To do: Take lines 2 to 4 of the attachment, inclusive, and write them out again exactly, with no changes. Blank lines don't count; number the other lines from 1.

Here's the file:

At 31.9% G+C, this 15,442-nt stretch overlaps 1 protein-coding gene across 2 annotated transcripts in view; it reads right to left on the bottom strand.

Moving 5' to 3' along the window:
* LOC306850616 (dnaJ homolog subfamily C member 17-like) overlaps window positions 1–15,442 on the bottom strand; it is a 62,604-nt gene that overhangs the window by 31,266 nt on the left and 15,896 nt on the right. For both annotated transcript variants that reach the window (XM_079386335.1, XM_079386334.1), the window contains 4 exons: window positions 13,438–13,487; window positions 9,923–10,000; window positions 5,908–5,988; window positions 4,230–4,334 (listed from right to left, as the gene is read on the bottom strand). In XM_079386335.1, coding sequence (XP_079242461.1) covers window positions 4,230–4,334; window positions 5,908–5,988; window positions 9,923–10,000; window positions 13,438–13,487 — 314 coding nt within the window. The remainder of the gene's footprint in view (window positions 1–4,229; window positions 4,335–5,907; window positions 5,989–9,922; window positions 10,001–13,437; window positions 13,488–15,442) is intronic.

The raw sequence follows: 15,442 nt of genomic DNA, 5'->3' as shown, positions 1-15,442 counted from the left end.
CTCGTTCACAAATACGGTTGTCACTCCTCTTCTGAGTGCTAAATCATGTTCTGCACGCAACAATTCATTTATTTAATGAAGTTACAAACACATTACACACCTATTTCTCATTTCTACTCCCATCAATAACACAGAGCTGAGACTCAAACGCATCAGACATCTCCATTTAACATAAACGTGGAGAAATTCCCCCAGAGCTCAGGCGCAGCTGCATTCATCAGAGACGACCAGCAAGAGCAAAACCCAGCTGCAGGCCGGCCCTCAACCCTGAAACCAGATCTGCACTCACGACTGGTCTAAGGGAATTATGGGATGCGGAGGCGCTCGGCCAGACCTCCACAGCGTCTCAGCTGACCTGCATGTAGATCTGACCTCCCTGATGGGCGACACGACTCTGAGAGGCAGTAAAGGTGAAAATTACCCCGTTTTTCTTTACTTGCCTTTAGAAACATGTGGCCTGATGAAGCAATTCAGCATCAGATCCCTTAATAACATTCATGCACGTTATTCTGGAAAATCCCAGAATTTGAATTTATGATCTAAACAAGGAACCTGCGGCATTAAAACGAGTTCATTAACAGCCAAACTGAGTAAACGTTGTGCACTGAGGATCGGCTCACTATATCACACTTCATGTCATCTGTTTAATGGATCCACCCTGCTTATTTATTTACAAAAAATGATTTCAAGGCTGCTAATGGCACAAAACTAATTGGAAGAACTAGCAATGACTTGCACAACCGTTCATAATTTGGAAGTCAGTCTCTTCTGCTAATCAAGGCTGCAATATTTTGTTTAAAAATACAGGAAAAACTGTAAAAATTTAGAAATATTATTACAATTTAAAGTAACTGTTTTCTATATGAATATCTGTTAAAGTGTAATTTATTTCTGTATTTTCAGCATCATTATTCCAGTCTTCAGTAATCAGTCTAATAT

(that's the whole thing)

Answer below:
Moving 5' to 3' along the window:
* LOC306850616 (dnaJ homolog subfamily C member 17-like) overlaps window positions 1–15,442 on the bottom strand; it is a 62,604-nt gene that overhangs the window by 31,266 nt on the left and 15,896 nt on the right. For both annotated transcript variants that reach the window (XM_079386335.1, XM_079386334.1), the window contains 4 exons: window positions 13,438–13,487; window positions 9,923–10,000; window positions 5,908–5,988; window positions 4,230–4,334 (listed from right to left, as the gene is read on the bottom strand). In XM_079386335.1, coding sequence (XP_079242461.1) covers window positions 4,230–4,334; window positions 5,908–5,988; window positions 9,923–10,000; window positions 13,438–13,487 — 314 coding nt within the window. The remainder of the gene's footprint in view (window positions 1–4,229; window positions 4,335–5,907; window positions 5,989–9,922; window positions 10,001–13,437; window positions 13,488–15,442) is intronic.

The raw sequence follows: 15,442 nt of genomic DNA, 5'->3' as shown, positions 1-15,442 counted from the left end.